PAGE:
O'Connor needs backline to click for silver lining
Pro12 trophy would make coach's transitional first season a success
THE first season of Matt O'Connor's Leinster reign has just three games to run but those 240 minutes of rugby will do much to determine whether the campaign has been a success.
Most are reserving judgment on the Australian's assimilation into the three-time European champions' environment as he looks to change the machine that Michael Cheika and Joe Schmidt built into one of the most powerful around.
Replacing the now-Ireland coach was never going to be an easy task. That he was joined in departing by Johnny Sexton and Isa Nacewa didn't help matters.
The knock-on effect appears to have been a decline in the creative play behind the scrum for a province whose mission throughout the Schmidt years was to become the best passing team in Europe.
During the pool stages of the Heineken Cup, they hit those heights just once when they decimated Northampton Saints in a performance that has shone far brighter than anything else they have produced.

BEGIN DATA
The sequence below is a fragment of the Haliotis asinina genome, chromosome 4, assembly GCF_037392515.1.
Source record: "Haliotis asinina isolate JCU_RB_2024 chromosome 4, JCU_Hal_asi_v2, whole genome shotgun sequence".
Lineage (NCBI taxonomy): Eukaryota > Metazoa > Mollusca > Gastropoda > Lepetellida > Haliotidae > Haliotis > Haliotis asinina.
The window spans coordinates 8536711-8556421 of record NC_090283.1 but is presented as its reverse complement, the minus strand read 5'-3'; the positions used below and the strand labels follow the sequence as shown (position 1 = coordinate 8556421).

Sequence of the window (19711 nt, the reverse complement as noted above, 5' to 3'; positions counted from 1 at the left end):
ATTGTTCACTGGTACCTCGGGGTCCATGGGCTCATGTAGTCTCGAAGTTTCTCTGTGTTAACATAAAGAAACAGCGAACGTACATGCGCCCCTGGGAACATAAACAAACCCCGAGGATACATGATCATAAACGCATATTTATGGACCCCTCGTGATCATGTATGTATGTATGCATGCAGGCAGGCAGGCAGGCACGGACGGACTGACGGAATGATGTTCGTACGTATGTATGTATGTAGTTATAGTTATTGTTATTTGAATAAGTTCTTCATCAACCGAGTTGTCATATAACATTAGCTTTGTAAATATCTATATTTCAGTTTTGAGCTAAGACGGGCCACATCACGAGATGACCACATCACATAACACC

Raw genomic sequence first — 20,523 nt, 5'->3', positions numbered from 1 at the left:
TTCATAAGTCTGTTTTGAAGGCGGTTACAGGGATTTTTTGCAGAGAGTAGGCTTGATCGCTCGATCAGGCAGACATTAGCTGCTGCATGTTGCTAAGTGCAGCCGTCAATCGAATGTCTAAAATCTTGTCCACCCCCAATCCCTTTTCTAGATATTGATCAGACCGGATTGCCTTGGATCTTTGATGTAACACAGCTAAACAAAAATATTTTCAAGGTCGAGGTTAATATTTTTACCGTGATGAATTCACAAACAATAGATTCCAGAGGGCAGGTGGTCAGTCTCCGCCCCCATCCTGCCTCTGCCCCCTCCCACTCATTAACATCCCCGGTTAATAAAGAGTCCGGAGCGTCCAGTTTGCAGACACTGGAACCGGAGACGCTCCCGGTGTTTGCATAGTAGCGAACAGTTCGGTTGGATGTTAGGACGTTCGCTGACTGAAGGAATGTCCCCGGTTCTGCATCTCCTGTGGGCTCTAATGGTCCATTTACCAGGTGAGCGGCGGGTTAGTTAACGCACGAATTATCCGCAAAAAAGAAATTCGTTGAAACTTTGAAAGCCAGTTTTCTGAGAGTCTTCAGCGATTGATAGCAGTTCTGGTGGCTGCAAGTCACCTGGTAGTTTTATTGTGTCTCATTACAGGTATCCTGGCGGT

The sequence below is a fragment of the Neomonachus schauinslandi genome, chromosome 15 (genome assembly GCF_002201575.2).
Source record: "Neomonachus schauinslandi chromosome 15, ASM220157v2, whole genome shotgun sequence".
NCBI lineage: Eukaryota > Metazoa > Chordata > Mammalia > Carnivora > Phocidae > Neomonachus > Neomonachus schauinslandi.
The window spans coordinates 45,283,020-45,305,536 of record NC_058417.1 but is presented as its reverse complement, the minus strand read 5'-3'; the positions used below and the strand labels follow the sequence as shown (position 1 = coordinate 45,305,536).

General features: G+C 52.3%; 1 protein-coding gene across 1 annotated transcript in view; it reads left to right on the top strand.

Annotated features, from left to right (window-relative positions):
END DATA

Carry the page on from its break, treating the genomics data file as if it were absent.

Otherwise, their displays have often been examples of winning ugly as they qualified for the quarter-finals with gritty wins on the road in Castres and Swansea, and home wins that haven't lived long in the memory.
The slip-up to Northampton at the Aviva Stadium was widely blamed for the province failing to earn a home quarter-final, but one more try bonus point would have gotten them over the line.
That sent them on the road to Toulon where the kick-heavy game plan was heavily criticised, while Friday's failure to put away a 14-man Ulster was another worrying example of a decline in the handling skills and cohesiveness behind the scrum.
But there has not been a marked decline in the numbers. Fifty-one per cent of Leinster's scores in this season's Pro12 have come from tries, compared with 54pc last year, 42pc in 2011/12 and 50pc in 2011/12.
They have the same amount of four-try bonus points as at the same point last season and more than they did in the previous two seasons. In Europe, their strike rate in the pool stages was on par with the years they won the competition despite being in a high-calibre pool.